A common symptom associated with diabetes is having high blood sugar levels, which can breakdown the integrity of blood vessels and nerves in the body. This begins to effect blood circulation, most commonly in the eyes, kidneys and skin.

If you are diabetic or know someone who is, ask your primary care provider about the benefits of wearing graduated compression stockings or socks for preventative and diabetic care.

How Does Poor Circulation Affect Diabetics?

Over time, poor circulation causes decreased oxygenated blood to reach the skin. Diabetics are at risk for developing wounds and open ulcers in the lower legs and feet. Along with consistent skin care, proper footwear is a must.

Patients with diabetes should be aware of the risk of developing neuropathy--damaged nerves in the feet. This can be very painful, causing burning or stinging in the feet and usually gets worse at night. The feet may become numb. This poses a danger for diabetics who may step on sharp objects or puncture the bottom of the foot and not realize it. Diabetics should examine their feet every night for signs of trauma or redness and call a primary care provider if these signs are present.

Pregnancy and Varicose Veins

During pregnancy, a woman’s body goes through many changes, including an increase in blood volume and fluid; this fluid can remain in the interstitial spaces of the tissues, which may cause swelling, often in the legs, ankles and feet. Hormonal changes and weight-gain are two factors that contribute to the increased development of varicosities during pregnancy. Many times varicose veins will show up during the pregnancy and disappear soon after the baby is born.

The Compression Store carries Maternity Graduated Compression Stockings that are specially designed to expand with you during pregnancy, so there is no restriction in the abdominal region. Worn during the day, these compression stockings counteract swelling and protect against varicose veins by applying a light, soothing pressure to the exterior portion of the legs, which helps prevent fluid from accumulating. If you’re pregnant and are experiencing tired, aching legs, or excessive swelling in the lower legs and ankles, ask your primary care provider about wearing maternity graduated compression stockings.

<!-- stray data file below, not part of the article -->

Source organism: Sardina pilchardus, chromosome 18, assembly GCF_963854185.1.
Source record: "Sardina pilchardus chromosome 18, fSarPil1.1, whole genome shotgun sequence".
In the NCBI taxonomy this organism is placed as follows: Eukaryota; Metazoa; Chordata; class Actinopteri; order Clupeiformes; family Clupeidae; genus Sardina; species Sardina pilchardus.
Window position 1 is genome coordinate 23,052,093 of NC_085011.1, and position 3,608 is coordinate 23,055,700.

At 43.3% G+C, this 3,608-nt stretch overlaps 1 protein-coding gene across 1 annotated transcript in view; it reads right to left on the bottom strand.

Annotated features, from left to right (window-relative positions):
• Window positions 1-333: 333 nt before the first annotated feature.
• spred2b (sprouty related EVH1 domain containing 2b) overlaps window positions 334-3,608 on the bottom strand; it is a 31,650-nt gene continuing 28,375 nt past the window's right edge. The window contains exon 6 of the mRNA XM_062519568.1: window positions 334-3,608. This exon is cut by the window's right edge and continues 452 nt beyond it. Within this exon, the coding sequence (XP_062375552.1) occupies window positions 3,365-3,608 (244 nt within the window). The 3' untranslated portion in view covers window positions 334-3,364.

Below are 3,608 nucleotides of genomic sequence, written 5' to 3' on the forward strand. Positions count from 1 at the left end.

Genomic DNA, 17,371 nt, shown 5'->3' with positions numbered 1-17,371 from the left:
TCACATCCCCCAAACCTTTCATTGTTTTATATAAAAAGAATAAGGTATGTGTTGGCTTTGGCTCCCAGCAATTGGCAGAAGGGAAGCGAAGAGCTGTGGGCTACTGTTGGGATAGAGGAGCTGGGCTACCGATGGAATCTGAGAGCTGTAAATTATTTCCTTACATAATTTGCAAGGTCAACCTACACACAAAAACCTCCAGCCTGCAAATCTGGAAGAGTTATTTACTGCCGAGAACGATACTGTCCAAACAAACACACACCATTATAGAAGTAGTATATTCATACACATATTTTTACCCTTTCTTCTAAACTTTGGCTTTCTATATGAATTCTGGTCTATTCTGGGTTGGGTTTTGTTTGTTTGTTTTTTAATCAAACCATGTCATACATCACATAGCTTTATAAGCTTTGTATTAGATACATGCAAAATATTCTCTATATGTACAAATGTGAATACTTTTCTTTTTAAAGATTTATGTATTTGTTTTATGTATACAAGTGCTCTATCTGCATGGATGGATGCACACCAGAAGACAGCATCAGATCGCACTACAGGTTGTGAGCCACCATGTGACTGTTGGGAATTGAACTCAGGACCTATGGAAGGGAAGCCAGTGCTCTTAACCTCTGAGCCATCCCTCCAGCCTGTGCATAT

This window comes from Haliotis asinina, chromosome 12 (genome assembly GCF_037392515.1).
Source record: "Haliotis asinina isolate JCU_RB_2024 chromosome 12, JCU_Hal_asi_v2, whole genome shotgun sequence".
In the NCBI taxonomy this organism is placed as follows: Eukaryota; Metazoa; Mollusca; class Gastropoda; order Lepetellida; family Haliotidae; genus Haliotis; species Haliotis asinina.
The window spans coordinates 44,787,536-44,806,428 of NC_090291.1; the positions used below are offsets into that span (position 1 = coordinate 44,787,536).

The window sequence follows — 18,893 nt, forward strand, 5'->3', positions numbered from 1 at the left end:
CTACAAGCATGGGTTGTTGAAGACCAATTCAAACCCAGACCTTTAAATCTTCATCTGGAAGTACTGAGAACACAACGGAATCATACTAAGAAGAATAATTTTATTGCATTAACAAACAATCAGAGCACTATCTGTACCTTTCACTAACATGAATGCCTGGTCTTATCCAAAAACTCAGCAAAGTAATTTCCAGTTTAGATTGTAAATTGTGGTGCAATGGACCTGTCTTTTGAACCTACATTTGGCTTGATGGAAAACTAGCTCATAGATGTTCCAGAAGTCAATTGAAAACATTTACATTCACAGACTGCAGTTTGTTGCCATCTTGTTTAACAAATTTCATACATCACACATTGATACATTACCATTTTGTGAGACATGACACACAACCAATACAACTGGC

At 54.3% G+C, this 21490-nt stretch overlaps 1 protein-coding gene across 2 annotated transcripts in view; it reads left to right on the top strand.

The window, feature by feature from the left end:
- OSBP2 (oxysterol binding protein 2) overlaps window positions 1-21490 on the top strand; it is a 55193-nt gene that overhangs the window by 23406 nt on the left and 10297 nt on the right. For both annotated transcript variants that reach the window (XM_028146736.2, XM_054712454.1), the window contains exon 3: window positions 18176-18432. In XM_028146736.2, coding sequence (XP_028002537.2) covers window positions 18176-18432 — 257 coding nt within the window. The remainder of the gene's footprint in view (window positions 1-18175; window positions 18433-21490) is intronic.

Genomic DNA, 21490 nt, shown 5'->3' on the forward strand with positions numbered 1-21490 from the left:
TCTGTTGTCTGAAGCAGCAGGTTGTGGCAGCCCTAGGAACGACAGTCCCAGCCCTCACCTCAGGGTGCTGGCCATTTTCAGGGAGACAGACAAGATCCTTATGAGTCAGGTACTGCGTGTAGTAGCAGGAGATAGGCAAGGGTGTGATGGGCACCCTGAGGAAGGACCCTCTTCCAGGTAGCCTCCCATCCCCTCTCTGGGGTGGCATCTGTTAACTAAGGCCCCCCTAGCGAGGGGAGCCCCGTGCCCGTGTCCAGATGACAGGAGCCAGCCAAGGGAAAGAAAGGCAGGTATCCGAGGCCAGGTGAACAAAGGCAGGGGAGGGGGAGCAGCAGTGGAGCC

Travel and DVT Prevention

Are you a frequent traveler? Flying long distance? Recent surgery or injury has prevented mobility? If so, you should know about Deep Vein Thrombosis (DVT), a blood clot that forms in the “deep” larger veins, usually in the legs. If the clot dislodges from the vein wall and becomes mobile, it will move through the venous system, and eventually, could block a vein of the heart, brain or lungs.

An effective way to keep your legs healthy during long periods of being immobile such as air travel, injury or after surgery is wearing graduated compression stocking. Compression stockings and socks exert a comfortable pressure on the outside of the leg to support the veins and vein valves. If you think you are at risk for a DVT, consult your primary care provider.

Who is at risk for DVT?